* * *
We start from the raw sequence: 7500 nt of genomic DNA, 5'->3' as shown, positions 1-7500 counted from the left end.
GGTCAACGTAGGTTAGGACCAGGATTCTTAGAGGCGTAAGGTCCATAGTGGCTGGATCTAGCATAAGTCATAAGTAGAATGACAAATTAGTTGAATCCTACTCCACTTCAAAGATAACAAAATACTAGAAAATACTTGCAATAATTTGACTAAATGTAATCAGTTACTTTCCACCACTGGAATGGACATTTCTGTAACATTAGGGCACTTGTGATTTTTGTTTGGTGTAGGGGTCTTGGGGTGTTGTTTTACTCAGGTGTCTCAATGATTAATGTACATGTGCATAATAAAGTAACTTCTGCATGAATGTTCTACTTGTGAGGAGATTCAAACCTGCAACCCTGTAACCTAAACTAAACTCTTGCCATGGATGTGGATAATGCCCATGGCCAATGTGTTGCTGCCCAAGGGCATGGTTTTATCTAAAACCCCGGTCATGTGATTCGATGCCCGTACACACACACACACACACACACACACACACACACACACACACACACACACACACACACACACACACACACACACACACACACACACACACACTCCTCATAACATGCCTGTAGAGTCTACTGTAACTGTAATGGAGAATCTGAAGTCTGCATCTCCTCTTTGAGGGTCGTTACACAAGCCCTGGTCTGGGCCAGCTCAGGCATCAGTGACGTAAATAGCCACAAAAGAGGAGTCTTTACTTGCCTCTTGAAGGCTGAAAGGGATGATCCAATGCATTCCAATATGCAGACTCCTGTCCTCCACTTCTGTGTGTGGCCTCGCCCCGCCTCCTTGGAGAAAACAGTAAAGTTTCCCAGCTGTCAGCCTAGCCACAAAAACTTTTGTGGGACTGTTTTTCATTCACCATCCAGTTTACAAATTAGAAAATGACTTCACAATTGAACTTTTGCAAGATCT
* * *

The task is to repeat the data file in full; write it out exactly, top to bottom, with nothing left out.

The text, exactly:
We start from the raw sequence: 7500 nt of genomic DNA, 5'->3' as shown, positions 1-7500 counted from the left end.
GGTCAACGTAGGTTAGGACCAGGATTCTTAGAGGCGTAAGGTCCATAGTGGCTGGATCTAGCATAAGTCATAAGTAGAATGACAAATTAGTTGAATCCTACTCCACTTCAAAGATAACAAAATACTAGAAAATACTTGCAATAATTTGACTAAATGTAATCAGTTACTTTCCACCACTGGAATGGACATTTCTGTAACATTAGGGCACTTGTGATTTTTGTTTGGTGTAGGGGTCTTGGGGTGTTGTTTTACTCAGGTGTCTCAATGATTAATGTACATGTGCATAATAAAGTAACTTCTGCATGAATGTTCTACTTGTGAGGAGATTCAAACCTGCAACCCTGTAACCTAAACTAAACTCTTGCCATGGATGTGGATAATGCCCATGGCCAATGTGTTGCTGCCCAAGGGCATGGTTTTATCTAAAACCCCGGTCATGTGATTCGATGCCCGTACACACACACACACACACACACACACACACACACACACACACACACACACACACACACACACACACACACACACACACACACACACACACACTCCTCATAACATGCCTGTAGAGTCTACTGTAACTGTAATGGAGAATCTGAAGTCTGCATCTCCTCTTTGAGGGTCGTTACACAAGCCCTGGTCTGGGCCAGCTCAGGCATCAGTGACGTAAATAGCCACAAAAGAGGAGTCTTTACTTGCCTCTTGAAGGCTGAAAGGGATGATCCAATGCATTCCAATATGCAGACTCCTGTCCTCCACTTCTGTGTGTGGCCTCGCCCCGCCTCCTTGGAGAAAACAGTAAAGTTTCCCAGCTGTCAGCCTAGCCACAAAAACTTTTGTGGGACTGTTTTTCATTCACCATCCAGTTTACAAATTAGAAAATGACTTCACAATTGAACTTTTGCAAGATCT